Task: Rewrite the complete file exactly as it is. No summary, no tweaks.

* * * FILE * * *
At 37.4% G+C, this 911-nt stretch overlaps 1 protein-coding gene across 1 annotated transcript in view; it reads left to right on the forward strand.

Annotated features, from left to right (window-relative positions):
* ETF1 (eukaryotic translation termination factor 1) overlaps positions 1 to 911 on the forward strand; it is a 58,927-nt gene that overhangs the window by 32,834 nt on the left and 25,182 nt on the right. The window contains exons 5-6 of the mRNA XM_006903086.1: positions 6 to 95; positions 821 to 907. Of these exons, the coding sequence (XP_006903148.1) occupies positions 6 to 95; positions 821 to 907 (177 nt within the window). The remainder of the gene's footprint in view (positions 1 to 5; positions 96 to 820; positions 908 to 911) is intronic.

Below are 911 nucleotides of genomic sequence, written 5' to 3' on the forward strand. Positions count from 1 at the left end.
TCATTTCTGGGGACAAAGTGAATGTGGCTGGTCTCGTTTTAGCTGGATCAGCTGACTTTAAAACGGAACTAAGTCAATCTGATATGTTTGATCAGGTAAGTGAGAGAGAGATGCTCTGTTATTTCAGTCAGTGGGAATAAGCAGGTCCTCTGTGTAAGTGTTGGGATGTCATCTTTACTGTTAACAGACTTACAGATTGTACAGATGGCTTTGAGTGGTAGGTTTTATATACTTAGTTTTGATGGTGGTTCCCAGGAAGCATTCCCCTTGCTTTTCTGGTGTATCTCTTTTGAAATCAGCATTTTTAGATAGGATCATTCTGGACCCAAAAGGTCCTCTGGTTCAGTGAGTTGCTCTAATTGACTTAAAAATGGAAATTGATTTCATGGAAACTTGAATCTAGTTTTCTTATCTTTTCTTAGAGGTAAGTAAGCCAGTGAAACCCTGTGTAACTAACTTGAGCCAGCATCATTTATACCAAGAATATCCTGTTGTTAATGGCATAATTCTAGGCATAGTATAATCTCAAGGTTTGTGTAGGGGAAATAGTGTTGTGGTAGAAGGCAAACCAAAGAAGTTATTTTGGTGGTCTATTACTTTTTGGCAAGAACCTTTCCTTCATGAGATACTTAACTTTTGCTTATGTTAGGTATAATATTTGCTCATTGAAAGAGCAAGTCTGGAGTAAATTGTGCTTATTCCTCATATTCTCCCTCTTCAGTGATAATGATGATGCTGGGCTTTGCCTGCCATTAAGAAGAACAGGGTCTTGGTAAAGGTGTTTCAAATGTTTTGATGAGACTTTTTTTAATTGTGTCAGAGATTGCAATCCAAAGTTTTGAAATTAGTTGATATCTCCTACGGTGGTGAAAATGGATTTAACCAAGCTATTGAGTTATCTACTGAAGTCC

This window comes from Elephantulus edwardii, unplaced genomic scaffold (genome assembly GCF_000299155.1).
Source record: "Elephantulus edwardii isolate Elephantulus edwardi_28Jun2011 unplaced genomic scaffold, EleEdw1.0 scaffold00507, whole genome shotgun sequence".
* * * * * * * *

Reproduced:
At 37.4% G+C, this 911-nt stretch overlaps 1 protein-coding gene across 1 annotated transcript in view; it reads left to right on the forward strand.

Annotated features, from left to right (window-relative positions):
* ETF1 (eukaryotic translation termination factor 1) overlaps positions 1 to 911 on the forward strand; it is a 58,927-nt gene that overhangs the window by 32,834 nt on the left and 25,182 nt on the right. The window contains exons 5-6 of the mRNA XM_006903086.1: positions 6 to 95; positions 821 to 907. Of these exons, the coding sequence (XP_006903148.1) occupies positions 6 to 95; positions 821 to 907 (177 nt within the window). The remainder of the gene's footprint in view (positions 1 to 5; positions 96 to 820; positions 908 to 911) is intronic.

Below are 911 nucleotides of genomic sequence, written 5' to 3' on the forward strand. Positions count from 1 at the left end.
TCATTTCTGGGGACAAAGTGAATGTGGCTGGTCTCGTTTTAGCTGGATCAGCTGACTTTAAAACGGAACTAAGTCAATCTGATATGTTTGATCAGGTAAGTGAGAGAGAGATGCTCTGTTATTTCAGTCAGTGGGAATAAGCAGGTCCTCTGTGTAAGTGTTGGGATGTCATCTTTACTGTTAACAGACTTACAGATTGTACAGATGGCTTTGAGTGGTAGGTTTTATATACTTAGTTTTGATGGTGGTTCCCAGGAAGCATTCCCCTTGCTTTTCTGGTGTATCTCTTTTGAAATCAGCATTTTTAGATAGGATCATTCTGGACCCAAAAGGTCCTCTGGTTCAGTGAGTTGCTCTAATTGACTTAAAAATGGAAATTGATTTCATGGAAACTTGAATCTAGTTTTCTTATCTTTTCTTAGAGGTAAGTAAGCCAGTGAAACCCTGTGTAACTAACTTGAGCCAGCATCATTTATACCAAGAATATCCTGTTGTTAATGGCATAATTCTAGGCATAGTATAATCTCAAGGTTTGTGTAGGGGAAATAGTGTTGTGGTAGAAGGCAAACCAAAGAAGTTATTTTGGTGGTCTATTACTTTTTGGCAAGAACCTTTCCTTCATGAGATACTTAACTTTTGCTTATGTTAGGTATAATATTTGCTCATTGAAAGAGCAAGTCTGGAGTAAATTGTGCTTATTCCTCATATTCTCCCTCTTCAGTGATAATGATGATGCTGGGCTTTGCCTGCCATTAAGAAGAACAGGGTCTTGGTAAAGGTGTTTCAAATGTTTTGATGAGACTTTTTTTAATTGTGTCAGAGATTGCAATCCAAAGTTTTGAAATTAGTTGATATCTCCTACGGTGGTGAAAATGGATTTAACCAAGCTATTGAGTTATCTACTGAAGTCC

This window comes from Elephantulus edwardii, unplaced genomic scaffold (genome assembly GCF_000299155.1).
Source record: "Elephantulus edwardii isolate Elephantulus edwardi_28Jun2011 unplaced genomic scaffold, EleEdw1.0 scaffold00507, whole genome shotgun sequence".